AUBURN — The City Council’s list of goals might be too ambitious, staff said Thursday.

Interim City Manager Don Gerrish asked councilors to thin their proposed to-do lists down to a handful of core items. He recommended focusing on three broad categories: transportation, economic development and education.

“Those are the three things that I think we can really put something together,” Gerrish told councilors.

The problem, Gerrish said, is the biggest job the council has ahead of it now: hiring a new city manager.

“You are going to have a new manager coming in here, hopefully by the start of the fiscal year,” Gerrish said. “I think you probably want to work on some of these items with that person. So I think these goals are good. You just need to refine them.”

Mayor Jonathan LaBonte asked councilors to come up with their top five goals and send them to him. He and Gerrish have been working to combine those goals and summarize council wishes. The result was a four-page document listing 26 items, ranging from promoting good communication among city staff to reconstructing some city streets.

Hiring a new city manager was near the top of every councilor’s list, Gerrish said.

“But I don’t know if that even counts as a goal, because we’re going to do that anyway,” he said. “We’re doing that right now.”

Gerrish, a consultant from the firm Eaton Peabody, is helping the councilors search for the new manager and plans to have a new hire selected in May.

Transportation issues were common among councilors, he said. That included reconstructing South Main Street in New Auburn and finding a way to clean up the Washington Street gateway to the downtown.

“Everybody has ideas about economic development, too,” Gerrish said. “They have ideas about what it is, about housing, about business retention, business recruitment and what we’re doing with the arts and culture. The council needs to focus on what they want to do here.”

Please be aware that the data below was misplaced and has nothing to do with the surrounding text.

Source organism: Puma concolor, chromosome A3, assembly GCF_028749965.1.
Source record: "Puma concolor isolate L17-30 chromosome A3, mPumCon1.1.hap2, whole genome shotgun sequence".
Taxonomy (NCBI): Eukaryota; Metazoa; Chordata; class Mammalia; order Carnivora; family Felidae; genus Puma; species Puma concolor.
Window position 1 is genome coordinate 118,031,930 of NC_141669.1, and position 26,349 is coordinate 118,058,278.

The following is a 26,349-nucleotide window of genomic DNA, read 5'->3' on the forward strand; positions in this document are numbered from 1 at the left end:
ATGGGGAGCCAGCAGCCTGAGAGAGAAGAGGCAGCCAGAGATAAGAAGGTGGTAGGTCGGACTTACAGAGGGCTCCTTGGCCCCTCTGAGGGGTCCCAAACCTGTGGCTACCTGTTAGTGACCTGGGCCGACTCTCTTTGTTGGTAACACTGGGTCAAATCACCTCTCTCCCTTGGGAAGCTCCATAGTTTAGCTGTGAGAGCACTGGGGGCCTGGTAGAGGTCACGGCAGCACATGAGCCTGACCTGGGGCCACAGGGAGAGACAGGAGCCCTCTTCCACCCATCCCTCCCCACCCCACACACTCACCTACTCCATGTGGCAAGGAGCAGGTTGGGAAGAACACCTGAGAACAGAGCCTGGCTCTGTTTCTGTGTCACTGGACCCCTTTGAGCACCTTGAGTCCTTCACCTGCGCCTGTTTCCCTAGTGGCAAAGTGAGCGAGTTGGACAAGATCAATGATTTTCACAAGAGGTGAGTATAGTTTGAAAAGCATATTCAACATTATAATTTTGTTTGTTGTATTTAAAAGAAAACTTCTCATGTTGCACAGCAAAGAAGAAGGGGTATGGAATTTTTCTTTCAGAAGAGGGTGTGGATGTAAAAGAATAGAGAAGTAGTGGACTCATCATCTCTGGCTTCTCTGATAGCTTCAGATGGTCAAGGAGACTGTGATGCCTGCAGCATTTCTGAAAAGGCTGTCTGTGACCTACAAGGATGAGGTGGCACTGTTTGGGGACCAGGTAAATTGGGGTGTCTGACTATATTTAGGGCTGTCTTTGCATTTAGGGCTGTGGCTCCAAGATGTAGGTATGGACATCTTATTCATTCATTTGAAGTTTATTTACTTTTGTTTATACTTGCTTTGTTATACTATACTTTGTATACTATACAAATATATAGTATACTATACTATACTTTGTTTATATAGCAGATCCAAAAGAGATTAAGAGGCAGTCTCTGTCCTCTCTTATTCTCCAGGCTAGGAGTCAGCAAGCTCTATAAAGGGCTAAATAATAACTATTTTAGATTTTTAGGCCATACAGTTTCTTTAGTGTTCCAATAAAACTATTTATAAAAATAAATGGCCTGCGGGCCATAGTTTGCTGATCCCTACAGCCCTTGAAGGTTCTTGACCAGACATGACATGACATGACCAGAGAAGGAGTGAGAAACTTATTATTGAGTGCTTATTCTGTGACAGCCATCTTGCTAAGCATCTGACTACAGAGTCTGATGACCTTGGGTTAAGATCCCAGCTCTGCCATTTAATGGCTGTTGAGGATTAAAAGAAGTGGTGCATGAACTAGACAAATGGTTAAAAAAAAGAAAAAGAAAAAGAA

Promoting education, and replacing Edward Little High School specifically, was also high on the council’s lists, Gerrish said.

“It’s clear that we want to promote better relations and better communication with the school board,” Gerrish said. “We’ve started that, and I think it will continue.”

Councilors had some ideas of their own. Robert Hayes from Ward 2 said he wanted the city to create a system to track historic decisions.

“There’s a need to not only track what’s been done, but there is a lot of missing information,” Hayes said. “We need it to just get informed, for ourselves and for the public.”

Ward 1 Councilor Tizz Crowley said it would also be a good idea to create an inventory of city properties and buildings, including their maintenance records.

LaBonte said he wanted to focus on promoting small business development in the city.

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